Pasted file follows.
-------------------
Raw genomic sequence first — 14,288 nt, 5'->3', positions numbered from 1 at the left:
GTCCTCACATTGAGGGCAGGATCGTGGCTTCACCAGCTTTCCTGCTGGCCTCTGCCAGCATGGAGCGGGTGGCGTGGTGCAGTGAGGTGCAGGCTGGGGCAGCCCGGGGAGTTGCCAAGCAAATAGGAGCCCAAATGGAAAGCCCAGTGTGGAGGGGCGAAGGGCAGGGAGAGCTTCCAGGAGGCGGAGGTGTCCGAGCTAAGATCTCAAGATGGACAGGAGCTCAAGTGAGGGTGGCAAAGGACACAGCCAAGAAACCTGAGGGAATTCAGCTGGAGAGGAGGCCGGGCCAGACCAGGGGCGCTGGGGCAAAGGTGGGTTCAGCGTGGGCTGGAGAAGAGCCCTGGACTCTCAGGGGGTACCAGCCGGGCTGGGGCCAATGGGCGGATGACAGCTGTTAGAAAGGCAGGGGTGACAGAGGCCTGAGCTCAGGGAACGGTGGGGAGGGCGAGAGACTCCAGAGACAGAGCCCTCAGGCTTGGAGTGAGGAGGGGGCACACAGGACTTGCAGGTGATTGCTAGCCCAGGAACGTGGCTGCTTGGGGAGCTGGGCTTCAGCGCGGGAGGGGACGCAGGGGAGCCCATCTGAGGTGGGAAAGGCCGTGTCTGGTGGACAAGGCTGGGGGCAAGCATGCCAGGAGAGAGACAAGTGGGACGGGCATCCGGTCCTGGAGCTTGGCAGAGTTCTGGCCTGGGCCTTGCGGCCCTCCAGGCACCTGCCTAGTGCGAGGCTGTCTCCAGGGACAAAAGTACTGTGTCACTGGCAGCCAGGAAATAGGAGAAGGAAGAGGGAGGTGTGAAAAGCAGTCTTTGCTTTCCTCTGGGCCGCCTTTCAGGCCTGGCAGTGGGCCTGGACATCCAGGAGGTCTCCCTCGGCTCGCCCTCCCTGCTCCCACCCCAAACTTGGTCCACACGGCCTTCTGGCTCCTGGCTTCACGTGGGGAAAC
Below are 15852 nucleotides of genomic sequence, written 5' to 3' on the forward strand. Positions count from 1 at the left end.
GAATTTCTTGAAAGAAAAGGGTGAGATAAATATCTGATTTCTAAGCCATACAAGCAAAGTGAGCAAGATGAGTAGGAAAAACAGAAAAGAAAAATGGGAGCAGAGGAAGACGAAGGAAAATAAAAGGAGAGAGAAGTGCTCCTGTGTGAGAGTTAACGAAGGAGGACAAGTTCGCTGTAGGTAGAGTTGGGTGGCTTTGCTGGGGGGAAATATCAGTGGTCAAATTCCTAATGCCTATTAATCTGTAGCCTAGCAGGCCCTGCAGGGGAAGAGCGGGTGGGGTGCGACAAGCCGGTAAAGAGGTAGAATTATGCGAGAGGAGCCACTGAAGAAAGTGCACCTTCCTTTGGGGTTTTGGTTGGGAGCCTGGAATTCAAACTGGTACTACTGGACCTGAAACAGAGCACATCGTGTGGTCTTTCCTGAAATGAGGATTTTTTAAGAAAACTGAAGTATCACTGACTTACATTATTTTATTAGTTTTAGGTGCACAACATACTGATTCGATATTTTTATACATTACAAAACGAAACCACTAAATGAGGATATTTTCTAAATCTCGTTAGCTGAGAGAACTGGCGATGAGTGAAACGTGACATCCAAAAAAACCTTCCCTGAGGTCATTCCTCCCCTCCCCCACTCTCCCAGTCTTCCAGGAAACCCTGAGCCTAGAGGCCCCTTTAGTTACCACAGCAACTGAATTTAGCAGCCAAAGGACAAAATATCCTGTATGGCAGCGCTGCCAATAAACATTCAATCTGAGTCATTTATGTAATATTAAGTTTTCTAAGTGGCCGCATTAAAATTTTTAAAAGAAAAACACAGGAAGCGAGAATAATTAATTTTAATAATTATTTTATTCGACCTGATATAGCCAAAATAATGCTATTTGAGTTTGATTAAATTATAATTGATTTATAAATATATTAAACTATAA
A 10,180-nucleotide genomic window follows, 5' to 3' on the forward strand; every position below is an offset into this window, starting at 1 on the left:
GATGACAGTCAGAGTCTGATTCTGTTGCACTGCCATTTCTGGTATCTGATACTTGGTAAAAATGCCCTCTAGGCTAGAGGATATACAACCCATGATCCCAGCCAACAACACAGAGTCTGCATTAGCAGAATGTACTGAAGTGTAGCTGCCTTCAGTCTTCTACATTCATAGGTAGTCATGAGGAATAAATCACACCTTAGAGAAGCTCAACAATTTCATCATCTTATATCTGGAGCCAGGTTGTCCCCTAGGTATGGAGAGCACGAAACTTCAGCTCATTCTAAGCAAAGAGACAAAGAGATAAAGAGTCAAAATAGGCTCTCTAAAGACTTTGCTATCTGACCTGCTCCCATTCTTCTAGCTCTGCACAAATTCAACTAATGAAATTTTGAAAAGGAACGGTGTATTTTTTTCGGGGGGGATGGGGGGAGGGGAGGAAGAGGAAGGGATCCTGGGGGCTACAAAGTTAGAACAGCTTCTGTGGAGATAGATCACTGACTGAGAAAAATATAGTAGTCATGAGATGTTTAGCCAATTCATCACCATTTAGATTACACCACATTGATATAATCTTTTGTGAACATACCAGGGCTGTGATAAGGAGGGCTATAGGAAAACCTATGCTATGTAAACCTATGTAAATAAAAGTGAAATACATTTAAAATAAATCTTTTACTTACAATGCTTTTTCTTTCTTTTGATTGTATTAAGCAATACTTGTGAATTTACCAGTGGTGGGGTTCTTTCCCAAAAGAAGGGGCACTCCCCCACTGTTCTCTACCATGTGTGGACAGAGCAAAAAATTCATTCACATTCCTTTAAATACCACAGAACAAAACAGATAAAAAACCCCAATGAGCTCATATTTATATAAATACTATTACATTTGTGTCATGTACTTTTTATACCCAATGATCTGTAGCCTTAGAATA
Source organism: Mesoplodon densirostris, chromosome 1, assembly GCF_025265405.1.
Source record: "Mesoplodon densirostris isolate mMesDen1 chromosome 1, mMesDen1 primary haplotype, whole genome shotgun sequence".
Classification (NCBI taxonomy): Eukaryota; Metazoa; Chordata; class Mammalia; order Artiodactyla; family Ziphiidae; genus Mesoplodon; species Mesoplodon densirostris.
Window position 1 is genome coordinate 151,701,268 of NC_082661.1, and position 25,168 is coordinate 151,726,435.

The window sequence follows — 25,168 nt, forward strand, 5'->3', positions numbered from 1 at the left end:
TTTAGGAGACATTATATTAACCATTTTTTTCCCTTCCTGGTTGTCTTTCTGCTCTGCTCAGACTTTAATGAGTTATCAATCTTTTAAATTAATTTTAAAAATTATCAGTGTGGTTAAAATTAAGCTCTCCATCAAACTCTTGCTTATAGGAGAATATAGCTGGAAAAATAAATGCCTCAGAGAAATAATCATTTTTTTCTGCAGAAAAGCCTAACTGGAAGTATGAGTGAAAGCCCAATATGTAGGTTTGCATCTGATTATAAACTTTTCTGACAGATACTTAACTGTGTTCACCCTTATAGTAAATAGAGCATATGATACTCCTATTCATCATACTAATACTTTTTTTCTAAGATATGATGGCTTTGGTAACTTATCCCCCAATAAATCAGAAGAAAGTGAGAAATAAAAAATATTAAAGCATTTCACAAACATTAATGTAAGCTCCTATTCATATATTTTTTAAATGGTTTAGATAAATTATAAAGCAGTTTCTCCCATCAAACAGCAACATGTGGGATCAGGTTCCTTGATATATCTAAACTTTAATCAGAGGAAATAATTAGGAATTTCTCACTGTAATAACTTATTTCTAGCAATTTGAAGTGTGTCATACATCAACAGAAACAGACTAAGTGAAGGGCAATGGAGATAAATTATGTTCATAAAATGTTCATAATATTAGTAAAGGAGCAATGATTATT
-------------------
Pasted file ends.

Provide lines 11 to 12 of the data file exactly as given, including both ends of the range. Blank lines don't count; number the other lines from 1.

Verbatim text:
The window sequence follows — 25,168 nt, forward strand, 5'->3', positions numbered from 1 at the left end:
TTTAGGAGACATTATATTAACCATTTTTTTCCCTTCCTGGTTGTCTTTCTGCTCTGCTCAGACTTTAATGAGTTATCAATCTTTTAAATTAATTTTAAAAATTATCAGTGTGGTTAAAATTAAGCTCTCCATCAAACTCTTGCTTATAGGAGAATATAGCTGGAAAAATAAATGCCTCAGAGAAATAATCATTTTTTTCTGCAGAAAAGCCTAACTGGAAGTATGAGTGAAAGCCCAATATGTAGGTTTGCATCTGATTATAAACTTTTCTGACAGATACTTAACTGTGTTCACCCTTATAGTAAATAGAGCATATGATACTCCTATTCATCATACTAATACTTTTTTTCTAAGATATGATGGCTTTGGTAACTTATCCCCCAATAAATCAGAAGAAAGTGAGAAATAAAAAATATTAAAGCATTTCACAAACATTAATGTAAGCTCCTATTCATATATTTTTTAAATGGTTTAGATAAATTATAAAGCAGTTTCTCCCATCAAACAGCAACATGTGGGATCAGGTTCCTTGATATATCTAAACTTTAATCAGAGGAAATAATTAGGAATTTCTCACTGTAATAACTTATTTCTAGCAATTTGAAGTGTGTCATACATCAACAGAAACAGACTAAGTGAAGGGCAATGGAGATAAATTATGTTCATAAAATGTTCATAATATTAGTAAAGGAGCAATGATTATT